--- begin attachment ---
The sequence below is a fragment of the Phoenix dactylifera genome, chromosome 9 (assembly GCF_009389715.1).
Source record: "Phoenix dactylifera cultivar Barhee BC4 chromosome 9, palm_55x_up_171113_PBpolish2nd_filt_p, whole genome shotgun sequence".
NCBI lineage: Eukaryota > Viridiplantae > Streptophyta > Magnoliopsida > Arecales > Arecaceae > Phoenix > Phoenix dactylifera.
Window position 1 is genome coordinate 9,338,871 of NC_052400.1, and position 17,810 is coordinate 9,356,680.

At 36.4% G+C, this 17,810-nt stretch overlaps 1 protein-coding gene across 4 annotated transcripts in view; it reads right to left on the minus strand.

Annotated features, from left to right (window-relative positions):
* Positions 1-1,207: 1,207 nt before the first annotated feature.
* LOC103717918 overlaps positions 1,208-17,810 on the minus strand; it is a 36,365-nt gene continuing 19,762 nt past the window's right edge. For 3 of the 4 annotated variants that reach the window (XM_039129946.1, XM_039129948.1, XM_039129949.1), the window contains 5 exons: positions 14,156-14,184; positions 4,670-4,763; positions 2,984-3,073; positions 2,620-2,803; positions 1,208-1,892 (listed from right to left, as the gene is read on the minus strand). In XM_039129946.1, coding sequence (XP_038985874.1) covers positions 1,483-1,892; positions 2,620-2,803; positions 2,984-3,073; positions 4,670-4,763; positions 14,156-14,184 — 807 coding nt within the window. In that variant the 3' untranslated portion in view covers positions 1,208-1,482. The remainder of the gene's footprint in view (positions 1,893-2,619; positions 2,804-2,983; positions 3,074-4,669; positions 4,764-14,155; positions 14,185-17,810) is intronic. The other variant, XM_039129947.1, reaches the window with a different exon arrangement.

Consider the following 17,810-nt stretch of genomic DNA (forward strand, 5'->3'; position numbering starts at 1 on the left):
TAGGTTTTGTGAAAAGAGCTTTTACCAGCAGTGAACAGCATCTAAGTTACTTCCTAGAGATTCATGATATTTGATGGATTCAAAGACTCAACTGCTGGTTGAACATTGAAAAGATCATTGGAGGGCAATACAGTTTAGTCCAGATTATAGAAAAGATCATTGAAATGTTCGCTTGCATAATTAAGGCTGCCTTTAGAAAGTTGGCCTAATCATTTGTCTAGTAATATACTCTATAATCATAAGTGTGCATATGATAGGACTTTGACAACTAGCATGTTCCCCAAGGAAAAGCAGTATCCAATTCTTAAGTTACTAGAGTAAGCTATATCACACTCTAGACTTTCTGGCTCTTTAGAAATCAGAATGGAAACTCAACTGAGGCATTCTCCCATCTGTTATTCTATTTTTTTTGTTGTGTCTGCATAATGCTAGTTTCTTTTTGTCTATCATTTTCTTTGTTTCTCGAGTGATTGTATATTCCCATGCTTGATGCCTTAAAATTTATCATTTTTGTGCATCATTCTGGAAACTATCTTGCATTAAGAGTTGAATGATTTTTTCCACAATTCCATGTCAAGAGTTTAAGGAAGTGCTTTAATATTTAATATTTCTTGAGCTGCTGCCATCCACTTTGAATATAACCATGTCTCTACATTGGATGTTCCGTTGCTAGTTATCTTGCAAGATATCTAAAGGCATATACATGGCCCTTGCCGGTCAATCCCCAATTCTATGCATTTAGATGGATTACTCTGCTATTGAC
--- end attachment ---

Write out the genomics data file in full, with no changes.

The sequence below is a fragment of the Phoenix dactylifera genome, chromosome 9 (assembly GCF_009389715.1).
Source record: "Phoenix dactylifera cultivar Barhee BC4 chromosome 9, palm_55x_up_171113_PBpolish2nd_filt_p, whole genome shotgun sequence".
NCBI lineage: Eukaryota > Viridiplantae > Streptophyta > Magnoliopsida > Arecales > Arecaceae > Phoenix > Phoenix dactylifera.
Window position 1 is genome coordinate 9,338,871 of NC_052400.1, and position 17,810 is coordinate 9,356,680.

At 36.4% G+C, this 17,810-nt stretch overlaps 1 protein-coding gene across 4 annotated transcripts in view; it reads right to left on the minus strand.

Annotated features, from left to right (window-relative positions):
* Positions 1-1,207: 1,207 nt before the first annotated feature.
* LOC103717918 overlaps positions 1,208-17,810 on the minus strand; it is a 36,365-nt gene continuing 19,762 nt past the window's right edge. For 3 of the 4 annotated variants that reach the window (XM_039129946.1, XM_039129948.1, XM_039129949.1), the window contains 5 exons: positions 14,156-14,184; positions 4,670-4,763; positions 2,984-3,073; positions 2,620-2,803; positions 1,208-1,892 (listed from right to left, as the gene is read on the minus strand). In XM_039129946.1, coding sequence (XP_038985874.1) covers positions 1,483-1,892; positions 2,620-2,803; positions 2,984-3,073; positions 4,670-4,763; positions 14,156-14,184 — 807 coding nt within the window. In that variant the 3' untranslated portion in view covers positions 1,208-1,482. The remainder of the gene's footprint in view (positions 1,893-2,619; positions 2,804-2,983; positions 3,074-4,669; positions 4,764-14,155; positions 14,185-17,810) is intronic. The other variant, XM_039129947.1, reaches the window with a different exon arrangement.

Consider the following 17,810-nt stretch of genomic DNA (forward strand, 5'->3'; position numbering starts at 1 on the left):
TAGGTTTTGTGAAAAGAGCTTTTACCAGCAGTGAACAGCATCTAAGTTACTTCCTAGAGATTCATGATATTTGATGGATTCAAAGACTCAACTGCTGGTTGAACATTGAAAAGATCATTGGAGGGCAATACAGTTTAGTCCAGATTATAGAAAAGATCATTGAAATGTTCGCTTGCATAATTAAGGCTGCCTTTAGAAAGTTGGCCTAATCATTTGTCTAGTAATATACTCTATAATCATAAGTGTGCATATGATAGGACTTTGACAACTAGCATGTTCCCCAAGGAAAAGCAGTATCCAATTCTTAAGTTACTAGAGTAAGCTATATCACACTCTAGACTTTCTGGCTCTTTAGAAATCAGAATGGAAACTCAACTGAGGCATTCTCCCATCTGTTATTCTATTTTTTTTGTTGTGTCTGCATAATGCTAGTTTCTTTTTGTCTATCATTTTCTTTGTTTCTCGAGTGATTGTATATTCCCATGCTTGATGCCTTAAAATTTATCATTTTTGTGCATCATTCTGGAAACTATCTTGCATTAAGAGTTGAATGATTTTTTCCACAATTCCATGTCAAGAGTTTAAGGAAGTGCTTTAATATTTAATATTTCTTGAGCTGCTGCCATCCACTTTGAATATAACCATGTCTCTACATTGGATGTTCCGTTGCTAGTTATCTTGCAAGATATCTAAAGGCATATACATGGCCCTTGCCGGTCAATCCCCAATTCTATGCATTTAGATGGATTACTCTGCTATTGAC